This Mission considers that it would be highly beneficial for Venezuelan democracy if, through such a dialogue, government authorities, political parties and citizens could, in the near future, reach a new democratic consensus. The agenda for this dialogue could include such items as: the election of the CNE, the automated voting system, the electoral law, the Permanent Electoral Registry and the process of issuing identification cards, the development of a political party system with transparent financing formulas, the parliamentary election system to ensure proportional representation of minorities, and the strengthening of the principle of separation, independence and balance of powers—a basic principle of all presidential democracies. The Mission believes that the primary political responsibility to promote such a dialogue rests with the governmental authorities.


In spite of the demolishing reports, the very many examples of violations to current legislation and outright abuse of power the international media, apart from few exemptions, continues to print that Chavez managed a resounding victory with 25% of support. Democratic deficit notwithstanding, all analysts and reporters take the figures reported by Venezuela's electoral authorities at face value without giving a second thought to the reports produced by so called reputable international observers. I remember last year, right after the referendum every journo commenting on Venezuela was happily replicating "the OAS and the Carter Center deemed the recall fair and transparent..." However this time they have chosen to ignore the appreciations and observations of one of the very same international entities, and another, that for reasons of lack of transparency decided to decline the invitation made by the CNE last year. I have commented elsewhere that results produced by a crooked authority have no value and that reports based on such assumptions are on an equal standing. The point of the matter is, as Pedro commented yesterday, that Venezuela has in fact an illegitimate assembly, filled with representatives elected under fraudulent and illegal conditions. That assembly is vitiated with nullity and for all legal, democratic and practical purposes must be considered void. It matters not whether chavista assemblymen amend the constitution or strike off certain articles that could make life miserable for the dictator. The inevitable truth is, as The Economist recently affirmed "Venezuela is no longer a democracy in any meaningful sense of the word."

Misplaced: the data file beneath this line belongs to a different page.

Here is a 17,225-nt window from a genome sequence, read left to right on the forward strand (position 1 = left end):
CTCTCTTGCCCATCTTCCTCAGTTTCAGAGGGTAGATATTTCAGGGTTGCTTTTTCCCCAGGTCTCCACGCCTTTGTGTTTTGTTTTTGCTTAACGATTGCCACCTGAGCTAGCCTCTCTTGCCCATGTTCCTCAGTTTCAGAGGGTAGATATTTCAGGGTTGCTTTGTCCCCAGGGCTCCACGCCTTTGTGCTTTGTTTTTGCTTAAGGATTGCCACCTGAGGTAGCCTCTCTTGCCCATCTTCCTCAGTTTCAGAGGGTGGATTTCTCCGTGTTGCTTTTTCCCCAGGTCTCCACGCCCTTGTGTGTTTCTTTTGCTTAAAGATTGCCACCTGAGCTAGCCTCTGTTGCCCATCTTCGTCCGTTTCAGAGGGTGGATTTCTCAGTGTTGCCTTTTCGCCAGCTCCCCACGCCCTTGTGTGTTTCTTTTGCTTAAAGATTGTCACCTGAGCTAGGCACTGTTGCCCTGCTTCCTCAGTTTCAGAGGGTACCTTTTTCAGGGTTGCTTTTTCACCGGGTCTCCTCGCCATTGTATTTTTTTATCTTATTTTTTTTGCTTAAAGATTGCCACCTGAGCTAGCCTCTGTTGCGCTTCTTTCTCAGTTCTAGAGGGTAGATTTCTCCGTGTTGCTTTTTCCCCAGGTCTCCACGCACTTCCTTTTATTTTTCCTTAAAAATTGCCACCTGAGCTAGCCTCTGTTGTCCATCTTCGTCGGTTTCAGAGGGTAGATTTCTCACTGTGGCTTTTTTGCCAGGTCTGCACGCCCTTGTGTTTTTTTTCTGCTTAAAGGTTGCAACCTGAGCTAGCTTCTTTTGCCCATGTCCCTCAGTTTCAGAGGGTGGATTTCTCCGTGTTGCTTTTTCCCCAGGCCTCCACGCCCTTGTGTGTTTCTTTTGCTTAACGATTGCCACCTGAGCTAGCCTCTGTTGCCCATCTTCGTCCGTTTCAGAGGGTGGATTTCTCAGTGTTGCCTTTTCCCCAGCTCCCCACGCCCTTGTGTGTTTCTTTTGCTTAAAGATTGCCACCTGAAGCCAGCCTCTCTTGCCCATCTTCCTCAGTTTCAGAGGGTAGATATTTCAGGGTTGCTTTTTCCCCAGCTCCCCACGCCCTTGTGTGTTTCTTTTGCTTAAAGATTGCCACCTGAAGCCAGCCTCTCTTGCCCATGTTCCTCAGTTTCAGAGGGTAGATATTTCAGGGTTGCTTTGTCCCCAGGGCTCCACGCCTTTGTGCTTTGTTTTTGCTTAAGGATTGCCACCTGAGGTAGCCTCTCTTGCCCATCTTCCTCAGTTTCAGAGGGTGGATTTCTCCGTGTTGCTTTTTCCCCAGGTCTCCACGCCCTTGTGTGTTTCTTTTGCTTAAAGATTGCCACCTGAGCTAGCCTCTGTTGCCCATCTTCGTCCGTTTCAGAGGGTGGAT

But the conclusions of those reports vis-a-vis electoral authorities and the way in which these conduct electoral processes throw into doubt also the result of last year's recall referendum, for let us not forget that none of the provisions in place this time round to facilitate international observer's tasks were implemented during the recall referendum, and for that very reason the European observation mission declined participation.

The take away message is no democracy-loving being in Venezuela trusts the CNE. In my dictionary lack of credibility means that reports or statements uttered by a person or institution considered not credible, are not worth the paper they are written on. 25% of the votes? Yeah right...